“We wanted to not give people fish, or teach them how to fish, but rather explain to people that there is a way to create a sustainable fishing farm.”

Fishing farm for the fam

Mashinsky’s sustainable fishing farm is achieved via blockchain. He says that the big banks pool a bunch of ordinary folks’ deposits into multi-billion dollar lots and then lend it out to make 18% profit without giving the depositors a cut.

Celsius aims to disrupt this by using blockchain to aggregate small value deposits into large pools, and to make money in similar ways to the banks, but provide 80% of the returns back to depositors, while keeping 20% for the business.

“Money makes money. Most people don’t understand that, most people think that when you put money in the bank, it just sits there.” he says. “But really, when you give bankers your money, they immediately turn around and lend it to their other customers.”

“All we’ve done is basically use some of the best ways that Wall Street created to earn yield or extract value out of capital.” Mashinsky talks at length about how the banks are ripping off ordinary folk by keeping all the profits, and how the Federal Reserve printing 20% of all U.S. dollars in existence in the past year is whittling away people’s savings, and so on.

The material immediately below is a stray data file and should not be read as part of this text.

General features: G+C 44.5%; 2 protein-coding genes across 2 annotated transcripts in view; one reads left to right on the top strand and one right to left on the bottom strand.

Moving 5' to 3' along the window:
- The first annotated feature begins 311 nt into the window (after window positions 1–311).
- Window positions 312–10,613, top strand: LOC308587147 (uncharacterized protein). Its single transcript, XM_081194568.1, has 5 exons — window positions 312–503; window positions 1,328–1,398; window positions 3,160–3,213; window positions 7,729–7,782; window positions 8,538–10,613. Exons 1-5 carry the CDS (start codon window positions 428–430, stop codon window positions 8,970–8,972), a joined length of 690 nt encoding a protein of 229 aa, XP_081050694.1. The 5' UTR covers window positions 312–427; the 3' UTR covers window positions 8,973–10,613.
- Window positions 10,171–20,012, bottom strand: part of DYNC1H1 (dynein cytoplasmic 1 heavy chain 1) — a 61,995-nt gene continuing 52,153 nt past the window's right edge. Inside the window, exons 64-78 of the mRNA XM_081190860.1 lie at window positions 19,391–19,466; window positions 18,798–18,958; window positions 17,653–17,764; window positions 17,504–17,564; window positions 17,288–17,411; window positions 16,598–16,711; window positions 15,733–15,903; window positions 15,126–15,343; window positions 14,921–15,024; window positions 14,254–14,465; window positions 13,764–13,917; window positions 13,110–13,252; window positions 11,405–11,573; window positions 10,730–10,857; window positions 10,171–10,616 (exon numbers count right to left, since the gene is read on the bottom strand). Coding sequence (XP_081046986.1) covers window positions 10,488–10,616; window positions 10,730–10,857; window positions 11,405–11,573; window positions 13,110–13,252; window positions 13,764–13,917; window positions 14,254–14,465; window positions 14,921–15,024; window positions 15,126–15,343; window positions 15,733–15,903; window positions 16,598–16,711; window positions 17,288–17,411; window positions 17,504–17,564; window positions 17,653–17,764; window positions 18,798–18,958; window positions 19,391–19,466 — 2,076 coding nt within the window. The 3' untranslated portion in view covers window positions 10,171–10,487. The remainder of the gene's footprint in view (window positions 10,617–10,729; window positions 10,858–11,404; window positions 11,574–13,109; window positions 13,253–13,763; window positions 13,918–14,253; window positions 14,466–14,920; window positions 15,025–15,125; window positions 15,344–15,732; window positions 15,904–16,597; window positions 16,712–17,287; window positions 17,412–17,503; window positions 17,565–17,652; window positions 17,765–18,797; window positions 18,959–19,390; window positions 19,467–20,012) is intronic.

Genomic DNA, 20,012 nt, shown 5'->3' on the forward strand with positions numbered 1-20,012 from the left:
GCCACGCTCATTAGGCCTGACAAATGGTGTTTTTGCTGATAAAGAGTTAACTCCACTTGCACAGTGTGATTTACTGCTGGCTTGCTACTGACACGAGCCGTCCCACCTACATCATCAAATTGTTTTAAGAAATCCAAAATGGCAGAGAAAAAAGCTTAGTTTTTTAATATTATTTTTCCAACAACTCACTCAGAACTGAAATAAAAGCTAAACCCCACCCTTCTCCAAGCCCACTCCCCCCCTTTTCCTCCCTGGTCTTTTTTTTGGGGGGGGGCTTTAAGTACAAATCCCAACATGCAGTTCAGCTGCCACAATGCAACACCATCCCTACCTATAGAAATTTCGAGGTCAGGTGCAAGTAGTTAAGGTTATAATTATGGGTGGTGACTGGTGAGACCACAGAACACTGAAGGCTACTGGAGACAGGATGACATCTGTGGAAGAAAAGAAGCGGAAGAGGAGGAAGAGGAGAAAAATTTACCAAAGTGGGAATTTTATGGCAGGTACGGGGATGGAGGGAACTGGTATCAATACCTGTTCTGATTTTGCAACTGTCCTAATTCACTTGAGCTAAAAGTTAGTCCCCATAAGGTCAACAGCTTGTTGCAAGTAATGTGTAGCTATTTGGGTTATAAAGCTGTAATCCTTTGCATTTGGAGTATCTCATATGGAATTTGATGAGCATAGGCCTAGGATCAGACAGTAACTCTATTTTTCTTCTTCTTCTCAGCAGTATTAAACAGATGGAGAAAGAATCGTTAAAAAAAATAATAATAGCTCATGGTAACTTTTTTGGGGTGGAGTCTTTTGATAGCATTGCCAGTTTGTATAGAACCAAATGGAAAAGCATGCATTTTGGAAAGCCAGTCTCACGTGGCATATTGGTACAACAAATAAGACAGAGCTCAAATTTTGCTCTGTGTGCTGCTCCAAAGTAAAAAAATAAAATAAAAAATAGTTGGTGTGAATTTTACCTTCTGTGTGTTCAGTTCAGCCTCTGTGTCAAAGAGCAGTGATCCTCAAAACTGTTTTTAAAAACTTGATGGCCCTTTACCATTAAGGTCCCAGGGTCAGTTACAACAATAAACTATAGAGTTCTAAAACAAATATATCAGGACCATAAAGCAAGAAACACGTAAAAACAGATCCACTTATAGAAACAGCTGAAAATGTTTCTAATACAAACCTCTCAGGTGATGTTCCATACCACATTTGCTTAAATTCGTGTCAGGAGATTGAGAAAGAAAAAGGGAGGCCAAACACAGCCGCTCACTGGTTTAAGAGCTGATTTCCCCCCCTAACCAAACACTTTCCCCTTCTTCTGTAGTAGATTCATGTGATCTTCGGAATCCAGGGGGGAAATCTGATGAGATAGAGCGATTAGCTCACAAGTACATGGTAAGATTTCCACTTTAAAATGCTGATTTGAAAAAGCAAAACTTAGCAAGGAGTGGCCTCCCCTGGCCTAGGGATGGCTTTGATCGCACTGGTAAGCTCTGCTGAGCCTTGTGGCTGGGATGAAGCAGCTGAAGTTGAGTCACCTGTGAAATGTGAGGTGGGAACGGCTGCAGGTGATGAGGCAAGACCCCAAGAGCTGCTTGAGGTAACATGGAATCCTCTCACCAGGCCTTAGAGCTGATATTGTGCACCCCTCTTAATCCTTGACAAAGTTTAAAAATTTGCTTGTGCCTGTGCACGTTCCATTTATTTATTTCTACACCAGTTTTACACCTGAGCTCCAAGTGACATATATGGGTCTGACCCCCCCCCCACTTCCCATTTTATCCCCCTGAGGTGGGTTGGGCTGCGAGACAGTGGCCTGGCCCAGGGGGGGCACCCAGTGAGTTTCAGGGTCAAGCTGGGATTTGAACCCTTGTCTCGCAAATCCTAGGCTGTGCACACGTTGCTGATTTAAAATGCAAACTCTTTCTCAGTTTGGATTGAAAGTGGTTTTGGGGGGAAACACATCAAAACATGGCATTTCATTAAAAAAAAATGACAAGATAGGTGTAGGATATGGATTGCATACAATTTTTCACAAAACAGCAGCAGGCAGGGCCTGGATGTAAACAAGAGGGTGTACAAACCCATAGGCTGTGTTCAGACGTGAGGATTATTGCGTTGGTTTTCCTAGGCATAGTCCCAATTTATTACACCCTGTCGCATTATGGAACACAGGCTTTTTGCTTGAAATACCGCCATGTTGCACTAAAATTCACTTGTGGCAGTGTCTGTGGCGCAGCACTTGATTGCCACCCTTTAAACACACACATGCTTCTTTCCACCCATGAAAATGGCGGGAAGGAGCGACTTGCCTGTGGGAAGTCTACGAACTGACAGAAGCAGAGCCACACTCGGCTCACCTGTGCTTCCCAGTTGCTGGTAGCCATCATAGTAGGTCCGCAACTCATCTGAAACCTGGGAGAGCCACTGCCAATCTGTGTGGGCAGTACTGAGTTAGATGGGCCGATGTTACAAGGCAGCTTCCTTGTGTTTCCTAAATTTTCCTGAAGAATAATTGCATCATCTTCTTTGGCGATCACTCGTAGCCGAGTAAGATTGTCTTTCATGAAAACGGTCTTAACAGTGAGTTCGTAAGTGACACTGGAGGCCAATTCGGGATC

Listening to him talk, he appears to have taken the Anti-Fed, anti-Bank ideology beloved by Bitcoiners and transformed it into a series of compelling reasons to hand over your crypto to Celsius.

Mission accomplished

He’s obviously pretty convincing, as according to Celsius it’s signed up more than 246,000 users in 150 countries, 84,000 of which are currently active. It has processed around $8.2 billion in loans and has over $3.3 billion assets, according to a December audit by Chainlink.

While that’s a long way from Grayscale’s AUM, it’s spread across more investors with the typical Celsian wallet worth around $13,000. Across 2020, community members earned a cumulative $220M via yields on 40 different cryptocurrencies at rates up to 21.5%. Half of users choose to earn via the CEL token — which grew in value by 3500% in 2020, despite not being listed on a major exchange that year. However FTX opened up CEL trading in early January.